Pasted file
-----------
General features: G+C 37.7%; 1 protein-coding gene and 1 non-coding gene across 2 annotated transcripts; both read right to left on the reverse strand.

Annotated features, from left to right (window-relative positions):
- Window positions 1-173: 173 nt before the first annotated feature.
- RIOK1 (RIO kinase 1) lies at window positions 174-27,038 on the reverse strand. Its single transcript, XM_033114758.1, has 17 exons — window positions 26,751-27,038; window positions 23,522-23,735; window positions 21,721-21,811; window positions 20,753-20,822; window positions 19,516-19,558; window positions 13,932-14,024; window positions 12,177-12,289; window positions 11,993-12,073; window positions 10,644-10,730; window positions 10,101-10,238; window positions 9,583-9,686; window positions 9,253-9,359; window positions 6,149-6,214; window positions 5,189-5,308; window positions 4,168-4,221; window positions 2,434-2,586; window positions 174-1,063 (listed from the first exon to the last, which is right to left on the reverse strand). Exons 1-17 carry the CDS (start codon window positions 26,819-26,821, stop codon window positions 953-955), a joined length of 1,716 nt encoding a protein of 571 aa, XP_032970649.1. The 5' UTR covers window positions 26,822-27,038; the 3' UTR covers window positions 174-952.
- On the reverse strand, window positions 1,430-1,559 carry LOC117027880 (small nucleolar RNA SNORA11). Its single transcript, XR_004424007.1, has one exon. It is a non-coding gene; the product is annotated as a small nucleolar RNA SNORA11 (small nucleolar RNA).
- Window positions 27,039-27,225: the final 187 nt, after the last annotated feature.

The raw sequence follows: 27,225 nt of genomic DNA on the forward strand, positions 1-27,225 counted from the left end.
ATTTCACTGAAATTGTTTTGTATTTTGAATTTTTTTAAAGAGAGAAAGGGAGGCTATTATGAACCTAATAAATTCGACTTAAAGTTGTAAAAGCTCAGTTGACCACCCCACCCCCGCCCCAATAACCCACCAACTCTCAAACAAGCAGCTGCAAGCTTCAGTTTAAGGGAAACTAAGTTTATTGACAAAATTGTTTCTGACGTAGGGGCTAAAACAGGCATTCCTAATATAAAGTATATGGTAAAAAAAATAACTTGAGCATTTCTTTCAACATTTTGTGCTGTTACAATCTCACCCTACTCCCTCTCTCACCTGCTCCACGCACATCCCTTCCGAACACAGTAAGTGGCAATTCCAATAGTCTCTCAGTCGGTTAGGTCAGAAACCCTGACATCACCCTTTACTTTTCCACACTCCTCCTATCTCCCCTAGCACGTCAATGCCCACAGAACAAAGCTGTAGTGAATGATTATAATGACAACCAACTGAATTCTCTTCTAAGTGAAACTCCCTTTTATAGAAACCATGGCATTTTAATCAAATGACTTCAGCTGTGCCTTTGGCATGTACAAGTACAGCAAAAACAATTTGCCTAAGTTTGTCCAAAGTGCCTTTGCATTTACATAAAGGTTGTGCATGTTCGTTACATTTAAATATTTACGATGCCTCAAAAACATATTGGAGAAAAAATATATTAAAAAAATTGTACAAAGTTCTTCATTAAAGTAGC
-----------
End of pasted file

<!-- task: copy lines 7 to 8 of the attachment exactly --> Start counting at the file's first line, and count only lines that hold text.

The raw sequence follows: 27,225 nt of genomic DNA on the forward strand, positions 1-27,225 counted from the left end.
ATTTCACTGAAATTGTTTTGTATTTTGAATTTTTTTAAAGAGAGAAAGGGAGGCTATTATGAACCTAATAAATTCGACTTAAAGTTGTAAAAGCTCAGTTGACCACCCCACCCCCGCCCCAATAACCCACCAACTCTCAAACAAGCAGCTGCAAGCTTCAGTTTAAGGGAAACTAAGTTTATTGACAAAATTGTTTCTGACGTAGGGGCTAAAACAGGCATTCCTAATATAAAGTATATGGTAAAAAAAATAACTTGAGCATTTCTTTCAACATTTTGTGCTGTTACAATCTCACCCTACTCCCTCTCTCACCTGCTCCACGCACATCCCTTCCGAACACAGTAAGTGGCAATTCCAATAGTCTCTCAGTCGGTTAGGTCAGAAACCCTGACATCACCCTTTACTTTTCCACACTCCTCCTATCTCCCCTAGCACGTCAATGCCCACAGAACAAAGCTGTAGTGAATGATTATAATGACAACCAACTGAATTCTCTTCTAAGTGAAACTCCCTTTTATAGAAACCATGGCATTTTAATCAAATGACTTCAGCTGTGCCTTTGGCATGTACAAGTACAGCAAAAACAATTTGCCTAAGTTTGTCCAAAGTGCCTTTGCATTTACATAAAGGTTGTGCATGTTCGTTACATTTAAATATTTACGATGCCTCAAAAACATATTGGAGAAAAAATATATTAAAAAAATTGTACAAAGTTCTTCATTAAAGTAGC